Despite some of the complicated details that must be worked out when considering and drafting an asset protection trust, this type of trust can provide enormous value for the right person. The trust ensures that a significant portion of your assets are protected against any future long-term care expenses. At the same time, even though you give up ownership and control over property placed into the trust, the trust protects the key tax benefits associated with ownership, preserve the right to continue to use the property, and maintain the right to change your mind about what happens to trust property after death. By planning for the future with an asset protection trust, you can create peace of mind for yourself and transparency about financial planning for your family.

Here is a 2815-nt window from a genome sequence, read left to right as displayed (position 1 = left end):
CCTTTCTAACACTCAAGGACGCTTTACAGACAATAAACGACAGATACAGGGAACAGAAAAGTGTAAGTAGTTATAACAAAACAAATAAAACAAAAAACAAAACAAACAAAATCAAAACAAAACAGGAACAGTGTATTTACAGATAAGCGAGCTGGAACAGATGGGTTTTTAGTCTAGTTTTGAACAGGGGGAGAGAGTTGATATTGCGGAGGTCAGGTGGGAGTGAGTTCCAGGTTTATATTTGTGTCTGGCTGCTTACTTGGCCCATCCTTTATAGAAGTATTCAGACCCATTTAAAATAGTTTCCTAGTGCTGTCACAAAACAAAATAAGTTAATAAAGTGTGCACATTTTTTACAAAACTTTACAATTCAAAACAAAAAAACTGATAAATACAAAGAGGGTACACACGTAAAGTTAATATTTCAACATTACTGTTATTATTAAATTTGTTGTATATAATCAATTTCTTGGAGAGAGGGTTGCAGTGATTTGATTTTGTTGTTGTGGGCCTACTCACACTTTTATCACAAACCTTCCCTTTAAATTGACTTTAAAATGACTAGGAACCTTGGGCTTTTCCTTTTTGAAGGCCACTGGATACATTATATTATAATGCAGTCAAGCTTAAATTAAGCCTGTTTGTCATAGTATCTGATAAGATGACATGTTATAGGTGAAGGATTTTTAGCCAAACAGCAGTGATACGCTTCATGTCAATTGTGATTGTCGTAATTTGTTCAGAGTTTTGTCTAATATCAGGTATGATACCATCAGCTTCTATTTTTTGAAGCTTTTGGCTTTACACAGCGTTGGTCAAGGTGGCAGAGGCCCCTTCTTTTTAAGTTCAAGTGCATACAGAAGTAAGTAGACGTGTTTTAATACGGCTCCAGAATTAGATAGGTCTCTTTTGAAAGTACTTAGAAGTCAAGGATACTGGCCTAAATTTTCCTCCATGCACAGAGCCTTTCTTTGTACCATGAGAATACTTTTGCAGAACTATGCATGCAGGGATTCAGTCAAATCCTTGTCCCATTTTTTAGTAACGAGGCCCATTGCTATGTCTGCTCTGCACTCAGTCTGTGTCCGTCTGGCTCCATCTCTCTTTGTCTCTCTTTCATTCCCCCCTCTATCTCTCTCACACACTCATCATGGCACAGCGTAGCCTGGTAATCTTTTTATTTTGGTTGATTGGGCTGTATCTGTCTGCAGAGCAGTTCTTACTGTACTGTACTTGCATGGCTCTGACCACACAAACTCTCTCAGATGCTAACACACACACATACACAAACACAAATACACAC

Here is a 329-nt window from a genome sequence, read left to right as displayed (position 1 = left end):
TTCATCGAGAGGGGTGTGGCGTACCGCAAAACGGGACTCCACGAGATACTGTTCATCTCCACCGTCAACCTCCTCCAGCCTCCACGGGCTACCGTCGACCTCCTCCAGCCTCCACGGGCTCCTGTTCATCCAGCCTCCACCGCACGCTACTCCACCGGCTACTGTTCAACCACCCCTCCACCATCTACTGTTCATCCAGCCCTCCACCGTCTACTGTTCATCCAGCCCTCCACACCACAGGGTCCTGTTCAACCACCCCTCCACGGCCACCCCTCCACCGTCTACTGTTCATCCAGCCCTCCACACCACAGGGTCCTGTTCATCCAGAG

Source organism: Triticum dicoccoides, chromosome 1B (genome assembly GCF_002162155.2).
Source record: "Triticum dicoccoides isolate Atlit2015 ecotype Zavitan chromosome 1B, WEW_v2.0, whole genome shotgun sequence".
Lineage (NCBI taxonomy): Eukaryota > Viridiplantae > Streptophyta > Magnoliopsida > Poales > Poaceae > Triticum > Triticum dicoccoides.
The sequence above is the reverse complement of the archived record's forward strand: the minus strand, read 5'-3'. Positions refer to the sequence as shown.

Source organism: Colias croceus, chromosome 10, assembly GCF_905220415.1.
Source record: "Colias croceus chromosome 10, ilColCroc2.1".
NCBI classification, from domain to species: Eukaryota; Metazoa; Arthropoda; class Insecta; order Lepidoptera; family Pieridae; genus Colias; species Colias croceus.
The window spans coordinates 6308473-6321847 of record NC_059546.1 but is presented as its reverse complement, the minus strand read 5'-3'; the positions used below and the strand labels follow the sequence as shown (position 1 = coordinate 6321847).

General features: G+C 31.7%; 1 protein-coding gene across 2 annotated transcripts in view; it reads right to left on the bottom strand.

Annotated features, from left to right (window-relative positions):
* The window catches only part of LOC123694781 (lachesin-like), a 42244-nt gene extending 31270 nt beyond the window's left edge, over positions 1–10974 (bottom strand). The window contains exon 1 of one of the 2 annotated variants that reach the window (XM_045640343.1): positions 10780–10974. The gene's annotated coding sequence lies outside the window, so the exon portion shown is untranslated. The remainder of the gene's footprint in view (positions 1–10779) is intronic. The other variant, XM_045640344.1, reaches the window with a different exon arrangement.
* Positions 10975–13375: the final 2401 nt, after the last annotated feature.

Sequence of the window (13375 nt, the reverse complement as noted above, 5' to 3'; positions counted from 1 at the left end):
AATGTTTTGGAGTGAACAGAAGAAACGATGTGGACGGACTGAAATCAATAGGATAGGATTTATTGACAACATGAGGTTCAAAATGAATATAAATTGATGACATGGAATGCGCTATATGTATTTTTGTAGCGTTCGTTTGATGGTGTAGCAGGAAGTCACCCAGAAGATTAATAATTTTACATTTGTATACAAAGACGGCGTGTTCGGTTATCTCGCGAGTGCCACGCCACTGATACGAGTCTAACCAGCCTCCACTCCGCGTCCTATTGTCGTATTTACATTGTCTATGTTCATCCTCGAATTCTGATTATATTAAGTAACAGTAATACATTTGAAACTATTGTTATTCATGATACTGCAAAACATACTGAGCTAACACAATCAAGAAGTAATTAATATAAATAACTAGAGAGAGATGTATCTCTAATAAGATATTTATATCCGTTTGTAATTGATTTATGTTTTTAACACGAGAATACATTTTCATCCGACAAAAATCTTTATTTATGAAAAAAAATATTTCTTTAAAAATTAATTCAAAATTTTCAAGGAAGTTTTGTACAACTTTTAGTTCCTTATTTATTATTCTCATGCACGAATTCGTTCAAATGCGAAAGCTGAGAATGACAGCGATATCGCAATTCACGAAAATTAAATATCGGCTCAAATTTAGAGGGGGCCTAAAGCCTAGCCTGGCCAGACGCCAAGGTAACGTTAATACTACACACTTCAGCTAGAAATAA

This article is intended to provide information of a general nature only. It does not provide or replace professional legal advice, and it does not establish an attorney-client relationship with the Maine Elder Law Firm. Please consult an attorney for advice regarding your specific circumstances.